Whether classified as a misdemeanor or a petty offense, many of these violations are actually considered federal crimes. The citations, which don’t specify how the violation is classified, are sent to the Central Violations Bureau ("CVB") in Texas. The CVB then notifies the local district court. Every district court typically has a day designated for CVB offenses. The citation will indicate either that you must appear in court or, for less serious violations, that you are permitted to pay a fine by mail. When given the option, most people choose to pay the fine by mail. This is called “forfeiture of collateral.” If you pay the fine, the CVB enters the forfeiture of collateral on its records, where it stays for 5 years. If you must appear in court but the citation provides no court date, the CVB should send you your court date in the mail. If you are required to appear in court, it is important that you do so. Failing to appear for your court date can result in a warrant for your arrest.
If you do go to court, you can often negotiate with a prosecutor to obtain a lesser fine or even dismissal. Of course, you can always opt to contest the charges at trial. If you choose to have a trial, your case will be scheduled on the court’s docket. This means that a record of your charges will exist not only within the CVB, but also in the court’s online database. In other words, anyone that knows how to access the system can find this information online.
These Cases Can Result In A Criminal Record
If you are convicted of a criminal petty offense or a misdemeanor, whether by trial or a guilty plea, you will have a criminal record. Even forfeiture of collateral (paying a fine by mail) could be considered pleading guilty to a federal crime, but that would be a stretch. The federal statutes don’t address this issue, but local rules in some jurisdictions characterize forfeiture of collateral as an admission of guilt or a conviction while others indicate that it is a civil penalty. In Arizona, the local rule says that “the collateral may not exceed the maximum fine which could be imposed upon conviction.” Although this doesn’t provide much clarity, this language seems to distinguish forfeiture of collateral from an actual conviction. It is also difficult to imagine that many judges, or even prosecutors for that matter, would consider paying a fine by mail to be an admission of guilt. But it has happened. The possibility that paying these fines could result in a criminal record is something everyone should be aware of. So the next time you go camping in a national forest, research the rules and tread lightly. If you are cited, contact a federal defense attorney to discuss your option.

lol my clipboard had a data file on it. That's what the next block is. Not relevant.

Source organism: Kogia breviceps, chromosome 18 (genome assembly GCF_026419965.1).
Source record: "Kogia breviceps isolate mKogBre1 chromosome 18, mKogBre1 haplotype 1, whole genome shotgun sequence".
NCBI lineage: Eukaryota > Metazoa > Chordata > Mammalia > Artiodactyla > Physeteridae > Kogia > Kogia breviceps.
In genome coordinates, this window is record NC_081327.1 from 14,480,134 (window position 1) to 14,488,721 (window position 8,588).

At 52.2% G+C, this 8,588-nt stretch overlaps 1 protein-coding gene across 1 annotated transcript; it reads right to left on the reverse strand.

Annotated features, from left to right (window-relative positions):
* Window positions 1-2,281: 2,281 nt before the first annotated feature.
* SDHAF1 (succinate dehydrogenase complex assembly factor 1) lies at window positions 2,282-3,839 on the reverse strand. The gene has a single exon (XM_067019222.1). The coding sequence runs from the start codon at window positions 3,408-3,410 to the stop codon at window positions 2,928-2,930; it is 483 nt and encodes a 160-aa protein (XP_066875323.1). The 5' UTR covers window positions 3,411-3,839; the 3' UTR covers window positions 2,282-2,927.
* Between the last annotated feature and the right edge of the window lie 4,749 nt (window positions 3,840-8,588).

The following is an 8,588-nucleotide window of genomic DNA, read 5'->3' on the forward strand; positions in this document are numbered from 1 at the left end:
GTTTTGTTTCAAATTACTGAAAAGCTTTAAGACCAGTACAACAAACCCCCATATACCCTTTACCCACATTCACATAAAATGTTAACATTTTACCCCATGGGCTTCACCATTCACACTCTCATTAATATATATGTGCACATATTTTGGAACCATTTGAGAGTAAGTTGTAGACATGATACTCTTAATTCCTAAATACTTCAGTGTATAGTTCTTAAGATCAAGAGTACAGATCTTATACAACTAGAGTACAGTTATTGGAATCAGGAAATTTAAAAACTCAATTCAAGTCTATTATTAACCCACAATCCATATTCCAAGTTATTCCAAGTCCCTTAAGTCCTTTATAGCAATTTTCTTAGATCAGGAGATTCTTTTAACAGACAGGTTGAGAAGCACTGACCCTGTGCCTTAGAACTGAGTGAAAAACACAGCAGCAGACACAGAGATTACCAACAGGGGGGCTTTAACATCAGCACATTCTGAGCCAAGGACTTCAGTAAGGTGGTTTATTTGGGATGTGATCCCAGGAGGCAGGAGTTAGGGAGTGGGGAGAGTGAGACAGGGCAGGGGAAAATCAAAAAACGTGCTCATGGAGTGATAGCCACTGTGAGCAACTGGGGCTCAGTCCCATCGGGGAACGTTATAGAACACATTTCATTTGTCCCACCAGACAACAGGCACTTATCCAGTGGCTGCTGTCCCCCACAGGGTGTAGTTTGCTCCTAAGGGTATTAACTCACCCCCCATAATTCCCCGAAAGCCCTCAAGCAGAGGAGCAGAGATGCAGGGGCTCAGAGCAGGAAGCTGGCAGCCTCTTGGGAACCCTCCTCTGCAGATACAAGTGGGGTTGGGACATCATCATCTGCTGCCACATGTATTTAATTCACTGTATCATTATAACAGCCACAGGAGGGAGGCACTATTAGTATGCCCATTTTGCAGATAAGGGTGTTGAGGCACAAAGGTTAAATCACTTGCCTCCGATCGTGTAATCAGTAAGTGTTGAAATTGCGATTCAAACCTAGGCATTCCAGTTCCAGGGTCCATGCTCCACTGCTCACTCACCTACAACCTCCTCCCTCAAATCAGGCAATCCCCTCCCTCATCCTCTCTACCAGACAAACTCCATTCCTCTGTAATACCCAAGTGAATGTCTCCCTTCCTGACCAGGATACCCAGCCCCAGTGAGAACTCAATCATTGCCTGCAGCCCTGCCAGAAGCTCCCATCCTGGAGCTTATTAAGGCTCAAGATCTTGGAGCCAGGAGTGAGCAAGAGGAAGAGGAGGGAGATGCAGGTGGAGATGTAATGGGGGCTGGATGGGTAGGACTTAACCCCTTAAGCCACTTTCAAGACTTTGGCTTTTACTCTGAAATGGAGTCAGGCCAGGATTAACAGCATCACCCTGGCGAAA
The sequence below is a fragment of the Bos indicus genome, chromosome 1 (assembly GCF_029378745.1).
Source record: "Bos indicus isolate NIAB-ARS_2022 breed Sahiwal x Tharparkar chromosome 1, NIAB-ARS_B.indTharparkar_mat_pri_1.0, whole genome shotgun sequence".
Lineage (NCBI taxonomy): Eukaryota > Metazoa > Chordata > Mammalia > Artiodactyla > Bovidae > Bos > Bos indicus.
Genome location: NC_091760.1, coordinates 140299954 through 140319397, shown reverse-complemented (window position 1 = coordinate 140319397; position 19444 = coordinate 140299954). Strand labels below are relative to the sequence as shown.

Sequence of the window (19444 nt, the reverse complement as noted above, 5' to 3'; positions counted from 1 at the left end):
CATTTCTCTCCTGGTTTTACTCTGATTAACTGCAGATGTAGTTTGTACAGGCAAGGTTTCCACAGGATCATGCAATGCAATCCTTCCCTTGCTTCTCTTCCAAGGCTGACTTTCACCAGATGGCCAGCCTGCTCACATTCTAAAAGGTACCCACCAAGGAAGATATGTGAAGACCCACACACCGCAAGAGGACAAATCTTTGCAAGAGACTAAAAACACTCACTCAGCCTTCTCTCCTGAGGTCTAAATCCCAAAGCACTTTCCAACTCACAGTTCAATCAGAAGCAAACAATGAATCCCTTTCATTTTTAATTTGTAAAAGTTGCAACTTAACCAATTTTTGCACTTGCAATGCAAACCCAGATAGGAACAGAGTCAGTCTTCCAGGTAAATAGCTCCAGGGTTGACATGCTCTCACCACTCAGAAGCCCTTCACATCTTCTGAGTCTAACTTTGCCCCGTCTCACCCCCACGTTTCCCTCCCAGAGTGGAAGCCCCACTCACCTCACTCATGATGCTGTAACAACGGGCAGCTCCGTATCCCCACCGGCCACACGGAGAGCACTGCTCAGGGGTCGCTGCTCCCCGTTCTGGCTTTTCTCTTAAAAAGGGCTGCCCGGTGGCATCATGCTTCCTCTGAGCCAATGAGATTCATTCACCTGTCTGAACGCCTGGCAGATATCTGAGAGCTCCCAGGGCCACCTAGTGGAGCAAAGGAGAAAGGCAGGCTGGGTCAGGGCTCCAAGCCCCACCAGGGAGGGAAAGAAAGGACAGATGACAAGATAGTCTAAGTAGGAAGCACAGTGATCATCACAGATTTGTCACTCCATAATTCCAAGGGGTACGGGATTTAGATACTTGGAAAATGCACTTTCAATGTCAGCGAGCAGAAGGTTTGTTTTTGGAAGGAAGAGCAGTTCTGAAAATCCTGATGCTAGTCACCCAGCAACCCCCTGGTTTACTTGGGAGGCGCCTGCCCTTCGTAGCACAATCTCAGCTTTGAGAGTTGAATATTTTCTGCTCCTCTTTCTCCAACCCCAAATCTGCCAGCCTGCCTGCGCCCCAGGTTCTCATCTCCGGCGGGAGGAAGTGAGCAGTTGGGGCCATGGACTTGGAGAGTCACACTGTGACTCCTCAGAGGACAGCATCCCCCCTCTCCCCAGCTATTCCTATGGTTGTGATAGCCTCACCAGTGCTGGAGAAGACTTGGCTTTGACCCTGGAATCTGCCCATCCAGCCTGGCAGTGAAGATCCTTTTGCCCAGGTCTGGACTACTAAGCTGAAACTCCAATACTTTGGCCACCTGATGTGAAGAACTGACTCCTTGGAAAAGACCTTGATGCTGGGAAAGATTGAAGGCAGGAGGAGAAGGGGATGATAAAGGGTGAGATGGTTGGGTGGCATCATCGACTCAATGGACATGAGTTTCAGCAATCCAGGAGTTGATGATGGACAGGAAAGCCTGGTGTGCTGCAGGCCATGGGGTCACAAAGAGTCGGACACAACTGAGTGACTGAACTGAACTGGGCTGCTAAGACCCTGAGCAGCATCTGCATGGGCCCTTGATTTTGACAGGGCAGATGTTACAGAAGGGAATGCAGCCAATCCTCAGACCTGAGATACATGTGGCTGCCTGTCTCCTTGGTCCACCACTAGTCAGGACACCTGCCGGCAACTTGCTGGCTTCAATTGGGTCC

* This blog is published by Tucson federal criminal defense lawyer Nathan D. Leonardo. Nothing on this website is intended to create an attorney-client relationship. The information provided herein does not constitute legal advice but is for general information purposes only. If you have a legal question, you can contact us online or call (520) 314-4125.